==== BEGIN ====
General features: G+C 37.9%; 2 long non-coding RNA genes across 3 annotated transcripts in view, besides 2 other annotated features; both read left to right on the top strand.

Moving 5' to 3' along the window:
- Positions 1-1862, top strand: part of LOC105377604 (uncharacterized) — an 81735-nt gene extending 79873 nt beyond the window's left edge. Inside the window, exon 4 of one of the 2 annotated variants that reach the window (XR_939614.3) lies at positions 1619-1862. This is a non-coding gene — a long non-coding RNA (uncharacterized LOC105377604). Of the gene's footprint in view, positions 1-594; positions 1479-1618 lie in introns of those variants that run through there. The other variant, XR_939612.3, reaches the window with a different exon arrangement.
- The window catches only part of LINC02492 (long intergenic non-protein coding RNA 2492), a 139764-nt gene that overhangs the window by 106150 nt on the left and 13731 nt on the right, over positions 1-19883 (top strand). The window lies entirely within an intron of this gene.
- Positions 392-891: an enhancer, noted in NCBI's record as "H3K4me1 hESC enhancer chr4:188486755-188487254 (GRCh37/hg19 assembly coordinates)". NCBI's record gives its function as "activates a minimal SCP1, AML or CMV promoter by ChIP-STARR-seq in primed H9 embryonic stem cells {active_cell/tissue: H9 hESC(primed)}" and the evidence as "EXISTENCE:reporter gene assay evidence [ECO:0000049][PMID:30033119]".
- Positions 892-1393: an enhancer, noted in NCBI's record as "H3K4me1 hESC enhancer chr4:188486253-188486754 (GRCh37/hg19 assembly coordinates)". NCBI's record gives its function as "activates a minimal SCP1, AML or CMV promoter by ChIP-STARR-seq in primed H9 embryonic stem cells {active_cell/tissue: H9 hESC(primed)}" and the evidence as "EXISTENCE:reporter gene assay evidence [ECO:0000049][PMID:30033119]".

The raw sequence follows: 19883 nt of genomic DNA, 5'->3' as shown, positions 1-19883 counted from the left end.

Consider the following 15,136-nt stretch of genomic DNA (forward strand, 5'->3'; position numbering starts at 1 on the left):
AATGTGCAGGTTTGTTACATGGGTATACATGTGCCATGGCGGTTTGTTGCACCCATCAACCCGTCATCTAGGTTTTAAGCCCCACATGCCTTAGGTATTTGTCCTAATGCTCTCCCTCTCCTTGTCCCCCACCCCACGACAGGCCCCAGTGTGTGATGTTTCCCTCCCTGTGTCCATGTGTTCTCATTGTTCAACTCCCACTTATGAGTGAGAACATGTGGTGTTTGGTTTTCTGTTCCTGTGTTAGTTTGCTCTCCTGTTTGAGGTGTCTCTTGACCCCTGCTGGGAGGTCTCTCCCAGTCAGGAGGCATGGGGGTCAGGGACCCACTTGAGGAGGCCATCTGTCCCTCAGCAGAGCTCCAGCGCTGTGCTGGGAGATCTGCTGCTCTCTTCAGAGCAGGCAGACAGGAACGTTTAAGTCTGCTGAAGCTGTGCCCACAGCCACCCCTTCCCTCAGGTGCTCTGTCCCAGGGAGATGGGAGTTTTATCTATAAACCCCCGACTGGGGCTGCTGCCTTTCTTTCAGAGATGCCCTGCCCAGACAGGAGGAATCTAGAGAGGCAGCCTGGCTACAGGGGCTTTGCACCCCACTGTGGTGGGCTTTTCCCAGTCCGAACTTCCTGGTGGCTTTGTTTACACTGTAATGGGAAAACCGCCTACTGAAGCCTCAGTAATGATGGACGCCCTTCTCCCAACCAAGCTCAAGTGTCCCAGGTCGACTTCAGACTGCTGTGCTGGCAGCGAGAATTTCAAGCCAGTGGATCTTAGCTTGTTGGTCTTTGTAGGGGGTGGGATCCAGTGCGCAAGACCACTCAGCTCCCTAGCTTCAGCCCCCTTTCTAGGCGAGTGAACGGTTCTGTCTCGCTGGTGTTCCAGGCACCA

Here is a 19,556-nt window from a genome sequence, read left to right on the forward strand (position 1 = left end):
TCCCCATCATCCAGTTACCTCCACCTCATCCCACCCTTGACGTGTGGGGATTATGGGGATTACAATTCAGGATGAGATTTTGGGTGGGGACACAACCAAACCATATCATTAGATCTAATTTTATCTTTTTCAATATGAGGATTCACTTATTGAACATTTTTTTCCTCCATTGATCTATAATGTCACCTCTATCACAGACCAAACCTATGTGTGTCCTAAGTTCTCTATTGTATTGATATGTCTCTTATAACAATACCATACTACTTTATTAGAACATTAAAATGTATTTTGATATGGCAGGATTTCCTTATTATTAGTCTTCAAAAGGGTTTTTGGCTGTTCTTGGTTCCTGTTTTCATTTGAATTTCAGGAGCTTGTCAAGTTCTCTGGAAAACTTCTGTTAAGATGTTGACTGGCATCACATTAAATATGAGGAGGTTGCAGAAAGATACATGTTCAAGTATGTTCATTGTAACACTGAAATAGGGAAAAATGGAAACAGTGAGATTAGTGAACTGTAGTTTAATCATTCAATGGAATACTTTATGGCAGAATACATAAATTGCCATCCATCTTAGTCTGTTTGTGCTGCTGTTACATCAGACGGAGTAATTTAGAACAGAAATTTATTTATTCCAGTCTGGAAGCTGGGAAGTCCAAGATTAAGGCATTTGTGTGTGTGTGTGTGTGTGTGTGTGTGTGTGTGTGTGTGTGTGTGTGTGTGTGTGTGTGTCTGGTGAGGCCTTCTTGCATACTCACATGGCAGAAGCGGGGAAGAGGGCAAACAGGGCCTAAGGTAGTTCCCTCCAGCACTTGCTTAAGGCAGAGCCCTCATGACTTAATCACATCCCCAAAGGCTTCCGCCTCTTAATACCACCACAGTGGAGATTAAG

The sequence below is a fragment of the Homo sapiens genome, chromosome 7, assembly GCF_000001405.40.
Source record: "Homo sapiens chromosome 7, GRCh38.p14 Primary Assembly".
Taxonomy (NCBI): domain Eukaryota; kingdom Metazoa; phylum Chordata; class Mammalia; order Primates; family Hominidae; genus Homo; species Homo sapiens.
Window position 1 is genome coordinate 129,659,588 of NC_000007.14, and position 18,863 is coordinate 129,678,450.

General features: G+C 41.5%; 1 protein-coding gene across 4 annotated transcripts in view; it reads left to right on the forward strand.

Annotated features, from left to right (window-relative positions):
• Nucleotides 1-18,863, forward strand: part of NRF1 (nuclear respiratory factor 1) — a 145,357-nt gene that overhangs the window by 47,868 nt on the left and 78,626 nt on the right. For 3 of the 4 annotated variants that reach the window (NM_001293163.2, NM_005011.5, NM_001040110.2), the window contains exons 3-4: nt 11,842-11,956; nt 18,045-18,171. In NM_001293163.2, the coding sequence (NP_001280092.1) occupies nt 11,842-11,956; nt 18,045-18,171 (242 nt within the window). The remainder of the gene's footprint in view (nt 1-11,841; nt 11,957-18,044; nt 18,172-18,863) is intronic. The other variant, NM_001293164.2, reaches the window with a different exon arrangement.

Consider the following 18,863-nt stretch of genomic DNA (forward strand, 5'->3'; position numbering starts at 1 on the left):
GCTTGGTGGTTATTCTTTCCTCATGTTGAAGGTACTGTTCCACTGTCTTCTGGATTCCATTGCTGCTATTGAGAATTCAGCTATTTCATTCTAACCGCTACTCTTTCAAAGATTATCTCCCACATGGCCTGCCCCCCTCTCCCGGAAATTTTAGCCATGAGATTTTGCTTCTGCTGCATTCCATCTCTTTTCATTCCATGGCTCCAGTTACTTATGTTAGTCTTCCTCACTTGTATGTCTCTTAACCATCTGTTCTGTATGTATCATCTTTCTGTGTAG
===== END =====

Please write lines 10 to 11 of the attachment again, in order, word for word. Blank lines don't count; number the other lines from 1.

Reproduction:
Here is a 19,556-nt window from a genome sequence, read left to right on the forward strand (position 1 = left end):
TCCCCATCATCCAGTTACCTCCACCTCATCCCACCCTTGACGTGTGGGGATTATGGGGATTACAATTCAGGATGAGATTTTGGGTGGGGACACAACCAAACCATATCATTAGATCTAATTTTATCTTTTTCAATATGAGGATTCACTTATTGAACATTTTTTTCCTCCATTGATCTATAATGTCACCTCTATCACAGACCAAACCTATGTGTGTCCTAAGTTCTCTATTGTATTGATATGTCTCTTATAACAATACCATACTACTTTATTAGAACATTAAAATGTATTTTGATATGGCAGGATTTCCTTATTATTAGTCTTCAAAAGGGTTTTTGGCTGTTCTTGGTTCCTGTTTTCATTTGAATTTCAGGAGCTTGTCAAGTTCTCTGGAAAACTTCTGTTAAGATGTTGACTGGCATCACATTAAATATGAGGAGGTTGCAGAAAGATACATGTTCAAGTATGTTCATTGTAACACTGAAATAGGGAAAAATGGAAACAGTGAGATTAGTGAACTGTAGTTTAATCATTCAATGGAATACTTTATGGCAGAATACATAAATTGCCATCCATCTTAGTCTGTTTGTGCTGCTGTTACATCAGACGGAGTAATTTAGAACAGAAATTTATTTATTCCAGTCTGGAAGCTGGGAAGTCCAAGATTAAGGCATTTGTGTGTGTGTGTGTGTGTGTGTGTGTGTGTGTGTGTGTGTGTGTGTGTGTGTGTGTGTGTCTGGTGAGGCCTTCTTGCATACTCACATGGCAGAAGCGGGGAAGAGGGCAAACAGGGCCTAAGGTAGTTCCCTCCAGCACTTGCTTAAGGCAGAGCCCTCATGACTTAATCACATCCCCAAAGGCTTCCGCCTCTTAATACCACCACAGTGGAGATTAAG